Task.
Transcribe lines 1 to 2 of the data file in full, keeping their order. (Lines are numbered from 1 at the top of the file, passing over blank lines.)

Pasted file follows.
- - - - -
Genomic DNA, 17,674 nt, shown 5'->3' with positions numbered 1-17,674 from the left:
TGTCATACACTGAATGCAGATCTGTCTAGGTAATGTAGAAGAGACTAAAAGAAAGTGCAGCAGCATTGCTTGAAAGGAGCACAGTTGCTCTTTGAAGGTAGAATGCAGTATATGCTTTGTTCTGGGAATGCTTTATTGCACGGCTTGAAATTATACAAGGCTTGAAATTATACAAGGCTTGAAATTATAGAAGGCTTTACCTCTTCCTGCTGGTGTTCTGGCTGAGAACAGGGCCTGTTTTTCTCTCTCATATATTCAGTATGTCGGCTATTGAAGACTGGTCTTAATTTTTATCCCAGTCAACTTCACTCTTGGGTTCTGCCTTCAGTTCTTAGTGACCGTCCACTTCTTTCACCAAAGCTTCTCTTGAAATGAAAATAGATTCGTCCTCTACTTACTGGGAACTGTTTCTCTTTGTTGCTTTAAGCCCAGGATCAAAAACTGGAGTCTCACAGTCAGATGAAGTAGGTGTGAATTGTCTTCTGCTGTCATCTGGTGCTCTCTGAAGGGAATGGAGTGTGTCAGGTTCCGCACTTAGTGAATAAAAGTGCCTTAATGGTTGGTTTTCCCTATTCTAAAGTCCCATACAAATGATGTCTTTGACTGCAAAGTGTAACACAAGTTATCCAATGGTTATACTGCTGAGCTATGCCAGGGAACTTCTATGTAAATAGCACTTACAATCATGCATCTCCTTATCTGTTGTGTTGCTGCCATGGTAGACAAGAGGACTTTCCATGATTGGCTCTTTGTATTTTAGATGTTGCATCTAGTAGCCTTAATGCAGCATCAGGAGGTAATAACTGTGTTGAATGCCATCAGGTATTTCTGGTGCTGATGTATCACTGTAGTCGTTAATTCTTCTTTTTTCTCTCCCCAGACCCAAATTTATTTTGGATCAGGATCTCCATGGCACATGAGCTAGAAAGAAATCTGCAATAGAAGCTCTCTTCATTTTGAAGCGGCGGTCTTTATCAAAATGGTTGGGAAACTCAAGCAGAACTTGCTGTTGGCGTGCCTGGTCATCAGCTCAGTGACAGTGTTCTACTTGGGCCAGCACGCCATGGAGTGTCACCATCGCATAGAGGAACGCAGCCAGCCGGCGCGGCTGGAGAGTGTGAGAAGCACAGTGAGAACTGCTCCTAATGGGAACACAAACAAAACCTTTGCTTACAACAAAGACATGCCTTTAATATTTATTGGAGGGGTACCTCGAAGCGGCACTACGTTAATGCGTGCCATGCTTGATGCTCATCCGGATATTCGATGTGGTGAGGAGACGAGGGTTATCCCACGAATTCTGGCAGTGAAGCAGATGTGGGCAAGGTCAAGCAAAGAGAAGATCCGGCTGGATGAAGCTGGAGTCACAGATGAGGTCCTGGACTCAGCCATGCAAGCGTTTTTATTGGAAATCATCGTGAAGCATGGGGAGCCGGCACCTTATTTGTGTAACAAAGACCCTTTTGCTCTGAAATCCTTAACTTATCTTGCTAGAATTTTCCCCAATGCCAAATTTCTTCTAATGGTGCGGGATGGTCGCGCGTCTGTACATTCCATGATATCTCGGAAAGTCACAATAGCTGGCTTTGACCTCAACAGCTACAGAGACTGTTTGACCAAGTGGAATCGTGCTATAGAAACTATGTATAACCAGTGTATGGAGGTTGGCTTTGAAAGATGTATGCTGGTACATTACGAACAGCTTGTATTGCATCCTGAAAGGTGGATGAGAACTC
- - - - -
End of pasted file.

Genomic DNA, 17,674 nt, shown 5'->3' with positions numbered 1-17,674 from the left:
TGTCATACACTGAATGCAGATCTGTCTAGGTAATGTAGAAGAGACTAAAAGAAAGTGCAGCAGCATTGCTTGAAAGGAGCACAGTTGCTCTTTGAAGGTAGAATGCAGTATATGCTTTGTTCTGGGAATGCTTTATTGCACGGCTTGAAATTATACAAGGCTTGAAATTATACAAGGCTTGAAATTATAGAAGGCTTTACCTCTTCCTGCTGGTGTTCTGGCTGAGAACAGGGCCTGTTTTTCTCTCTCATATATTCAGTATGTCGGCTATTGAAGACTGGTCTTAATTTTTATCCCAGTCAACTTCACTCTTGGGTTCTGCCTTCAGTTCTTAGTGACCGTCCACTTCTTTCACCAAAGCTTCTCTTGAAATGAAAATAGATTCGTCCTCTACTTACTGGGAACTGTTTCTCTTTGTTGCTTTAAGCCCAGGATCAAAAACTGGAGTCTCACAGTCAGATGAAGTAGGTGTGAATTGTCTTCTGCTGTCATCTGGTGCTCTCTGAAGGGAATGGAGTGTGTCAGGTTCCGCACTTAGTGAATAAAAGTGCCTTAATGGTTGGTTTTCCCTATTCTAAAGTCCCATACAAATGATGTCTTTGACTGCAAAGTGTAACACAAGTTATCCAATGGTTATACTGCTGAGCTATGCCAGGGAACTTCTATGTAAATAGCACTTACAATCATGCATCTCCTTATCTGTTGTGTTGCTGCCATGGTAGACAAGAGGACTTTCCATGATTGGCTCTTTGTATTTTAGATGTTGCATCTAGTAGCCTTAATGCAGCATCAGGAGGTAATAACTGTGTTGAATGCCATCAGGTATTTCTGGTGCTGATGTATCACTGTAGTCGTTAATTCTTCTTTTTTCTCTCCCCAGACCCAAATTTATTTTGGATCAGGATCTCCATGGCACATGAGCTAGAAAGAAATCTGCAATAGAAGCTCTCTTCATTTTGAAGCGGCGGTCTTTATCAAAATGGTTGGGAAACTCAAGCAGAACTTGCTGTTGGCGTGCCTGGTCATCAGCTCAGTGACAGTGTTCTACTTGGGCCAGCACGCCATGGAGTGTCACCATCGCATAGAGGAACGCAGCCAGCCGGCGCGGCTGGAGAGTGTGAGAAGCACAGTGAGAACTGCTCCTAATGGGAACACAAACAAAACCTTTGCTTACAACAAAGACATGCCTTTAATATTTATTGGAGGGGTACCTCGAAGCGGCACTACGTTAATGCGTGCCATGCTTGATGCTCATCCGGATATTCGATGTGGTGAGGAGACGAGGGTTATCCCACGAATTCTGGCAGTGAAGCAGATGTGGGCAAGGTCAAGCAAAGAGAAGATCCGGCTGGATGAAGCTGGAGTCACAGATGAGGTCCTGGACTCAGCCATGCAAGCGTTTTTATTGGAAATCATCGTGAAGCATGGGGAGCCGGCACCTTATTTGTGTAACAAAGACCCTTTTGCTCTGAAATCCTTAACTTATCTTGCTAGAATTTTCCCCAATGCCAAATTTCTTCTAATGGTGCGGGATGGTCGCGCGTCTGTACATTCCATGATATCTCGGAAAGTCACAATAGCTGGCTTTGACCTCAACAGCTACAGAGACTGTTTGACCAAGTGGAATCGTGCTATAGAAACTATGTATAACCAGTGTATGGAGGTTGGCTTTGAAAGATGTATGCTGGTACATTACGAACAGCTTGTATTGCATCCTGAAAGGTGGATGAGAACTC